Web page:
A Colorado congressman is calling for an investigation of San Francisco State University, its president and two professors for their involvement in facilitating a virtual event that featured Palestinian hijacker Leila Khaled.
Republican Rep. Doug Lamborn sent a letter addressed to Attorney General William Barr and FBI Director Christopher Wray on Sept. 29 claiming that the event’s organizers, professors Rabab Abdulhadi and Tomomi Kinukawa, as well as university president Lynn Mahoney and S.F. State “generally,” were in violation of federal law that prohibits providing material support to a foreign terrorist organization.
Khaled hijacked two planes in 1969 and 1970 as a member of the Popular Front for the Liberation of Palestine, a group that both the State Department and the European Union have designated as a terrorist organization. Zoom, Facebook and YouTube all blocked the Sept. 23 event from their platforms, stating that it violated their company policies.
In his letter, Lamborn called Khaled an “unrepentant terrorist” and said Abdulhadi, Kinukawa and Mahoney likely violated specific parts of a 1994 statute that prohibits individuals from providing “service,” “communications equipment” or “expert advice or assistance” to terrorist groups.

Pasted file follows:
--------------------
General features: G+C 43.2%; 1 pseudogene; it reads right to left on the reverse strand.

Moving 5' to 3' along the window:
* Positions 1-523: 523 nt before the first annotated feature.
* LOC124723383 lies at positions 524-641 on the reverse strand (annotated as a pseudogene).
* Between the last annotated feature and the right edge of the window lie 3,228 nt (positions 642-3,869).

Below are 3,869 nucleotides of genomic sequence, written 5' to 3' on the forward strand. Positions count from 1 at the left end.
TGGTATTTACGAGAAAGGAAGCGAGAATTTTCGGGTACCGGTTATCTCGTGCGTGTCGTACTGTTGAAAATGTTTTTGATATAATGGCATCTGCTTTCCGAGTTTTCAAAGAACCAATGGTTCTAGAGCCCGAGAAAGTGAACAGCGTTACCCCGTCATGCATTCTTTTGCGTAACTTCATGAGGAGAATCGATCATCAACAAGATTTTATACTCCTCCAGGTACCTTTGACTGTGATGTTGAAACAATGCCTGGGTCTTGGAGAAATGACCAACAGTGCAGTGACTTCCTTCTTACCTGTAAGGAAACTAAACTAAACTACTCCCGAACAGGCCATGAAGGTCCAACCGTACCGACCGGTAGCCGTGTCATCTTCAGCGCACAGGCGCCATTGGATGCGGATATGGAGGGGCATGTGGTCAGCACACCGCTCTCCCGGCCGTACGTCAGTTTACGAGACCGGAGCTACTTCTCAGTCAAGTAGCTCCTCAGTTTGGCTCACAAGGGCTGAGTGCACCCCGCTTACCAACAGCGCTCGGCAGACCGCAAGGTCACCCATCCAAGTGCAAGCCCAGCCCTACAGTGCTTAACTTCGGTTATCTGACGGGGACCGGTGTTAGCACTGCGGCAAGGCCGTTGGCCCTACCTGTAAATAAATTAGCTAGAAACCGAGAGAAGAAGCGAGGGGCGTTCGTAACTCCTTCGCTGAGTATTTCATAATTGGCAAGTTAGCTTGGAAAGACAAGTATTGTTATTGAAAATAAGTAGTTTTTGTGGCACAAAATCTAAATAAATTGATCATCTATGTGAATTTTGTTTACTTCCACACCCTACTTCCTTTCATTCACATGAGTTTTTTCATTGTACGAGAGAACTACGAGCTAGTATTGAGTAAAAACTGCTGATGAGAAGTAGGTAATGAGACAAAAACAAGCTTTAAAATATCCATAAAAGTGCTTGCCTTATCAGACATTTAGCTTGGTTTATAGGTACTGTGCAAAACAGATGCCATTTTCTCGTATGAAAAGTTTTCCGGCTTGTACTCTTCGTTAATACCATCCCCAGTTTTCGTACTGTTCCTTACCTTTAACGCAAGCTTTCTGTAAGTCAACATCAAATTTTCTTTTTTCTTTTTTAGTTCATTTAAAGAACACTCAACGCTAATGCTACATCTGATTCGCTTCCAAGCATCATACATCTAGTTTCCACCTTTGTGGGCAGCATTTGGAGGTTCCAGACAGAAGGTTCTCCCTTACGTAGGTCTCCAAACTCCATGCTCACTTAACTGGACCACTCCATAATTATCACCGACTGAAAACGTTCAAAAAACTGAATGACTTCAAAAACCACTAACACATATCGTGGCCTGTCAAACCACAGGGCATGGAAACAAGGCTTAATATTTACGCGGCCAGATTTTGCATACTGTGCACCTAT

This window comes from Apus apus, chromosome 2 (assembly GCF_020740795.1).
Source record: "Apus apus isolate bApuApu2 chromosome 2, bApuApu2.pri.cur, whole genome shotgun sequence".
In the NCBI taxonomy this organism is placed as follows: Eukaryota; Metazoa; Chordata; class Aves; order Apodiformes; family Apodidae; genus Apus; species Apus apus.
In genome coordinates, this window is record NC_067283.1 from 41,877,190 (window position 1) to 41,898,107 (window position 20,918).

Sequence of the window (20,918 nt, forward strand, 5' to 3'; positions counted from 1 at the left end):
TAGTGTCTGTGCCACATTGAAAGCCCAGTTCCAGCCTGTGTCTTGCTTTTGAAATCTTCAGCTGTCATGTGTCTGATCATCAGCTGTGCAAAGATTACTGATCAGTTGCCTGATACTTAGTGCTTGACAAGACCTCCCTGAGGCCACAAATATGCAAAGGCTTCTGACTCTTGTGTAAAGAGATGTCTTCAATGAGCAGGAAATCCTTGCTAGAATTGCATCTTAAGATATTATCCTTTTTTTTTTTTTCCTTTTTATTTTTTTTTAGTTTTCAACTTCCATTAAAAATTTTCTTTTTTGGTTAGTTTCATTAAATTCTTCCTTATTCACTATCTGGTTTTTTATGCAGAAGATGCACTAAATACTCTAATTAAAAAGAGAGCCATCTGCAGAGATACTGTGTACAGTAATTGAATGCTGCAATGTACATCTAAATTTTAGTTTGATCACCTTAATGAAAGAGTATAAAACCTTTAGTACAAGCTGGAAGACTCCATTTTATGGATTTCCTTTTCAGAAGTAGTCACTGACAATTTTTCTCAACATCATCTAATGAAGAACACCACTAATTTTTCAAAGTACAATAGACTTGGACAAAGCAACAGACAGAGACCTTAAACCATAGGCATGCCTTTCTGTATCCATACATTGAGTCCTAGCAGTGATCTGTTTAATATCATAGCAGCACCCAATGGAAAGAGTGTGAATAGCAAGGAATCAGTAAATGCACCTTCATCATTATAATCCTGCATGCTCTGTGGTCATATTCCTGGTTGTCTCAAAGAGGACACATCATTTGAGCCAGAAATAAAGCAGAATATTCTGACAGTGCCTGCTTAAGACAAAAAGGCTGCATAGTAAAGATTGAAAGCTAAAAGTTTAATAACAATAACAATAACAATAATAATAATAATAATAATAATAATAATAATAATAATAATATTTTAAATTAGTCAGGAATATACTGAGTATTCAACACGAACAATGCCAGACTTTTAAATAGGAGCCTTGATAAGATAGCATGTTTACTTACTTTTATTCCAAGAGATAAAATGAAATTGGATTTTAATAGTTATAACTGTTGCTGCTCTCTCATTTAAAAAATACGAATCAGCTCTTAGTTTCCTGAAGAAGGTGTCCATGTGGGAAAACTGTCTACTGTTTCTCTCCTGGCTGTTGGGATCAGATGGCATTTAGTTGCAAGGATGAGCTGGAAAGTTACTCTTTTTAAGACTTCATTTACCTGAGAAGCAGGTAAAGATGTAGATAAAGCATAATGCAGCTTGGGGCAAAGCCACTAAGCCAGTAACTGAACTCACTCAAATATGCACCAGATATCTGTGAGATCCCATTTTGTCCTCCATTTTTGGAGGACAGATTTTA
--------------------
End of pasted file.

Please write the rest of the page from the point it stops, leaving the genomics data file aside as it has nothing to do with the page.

Mahoney wrote in a Sept. 23 statement to the community that the university had not invited Khaled as “a member, representative, spokesperson, or surrogate” of the PFLP, an assertion that Lamborn disputed in his letter.
Prior to the event, which was online for 23 minutes before being cut off by YouTube, some Jewish groups expressed opposition to Khaled’s involvement. The Lawfare Project, a New York-based pro-Israel nonprofit, sent a letter to the Department of Justice National Security Division on Sept. 15, making a case similar to Lamborn’s and suggesting that SFSU would be violating the law by hosting Khaled. The response from national security attorney Thomas A. Durkin said the Lawfare Project’s suggestion to bring legal penalties against the university lacked precedent and would amount to stifling of free speech.
Neither S.F. State nor Abdulhadi responded to requests for comment Monday morning.
Lamborn has represented Colorado’s fifth congressional district since 2007. He has historically taken conservative stances on many issues, including health care, gun control and same-sex marriage.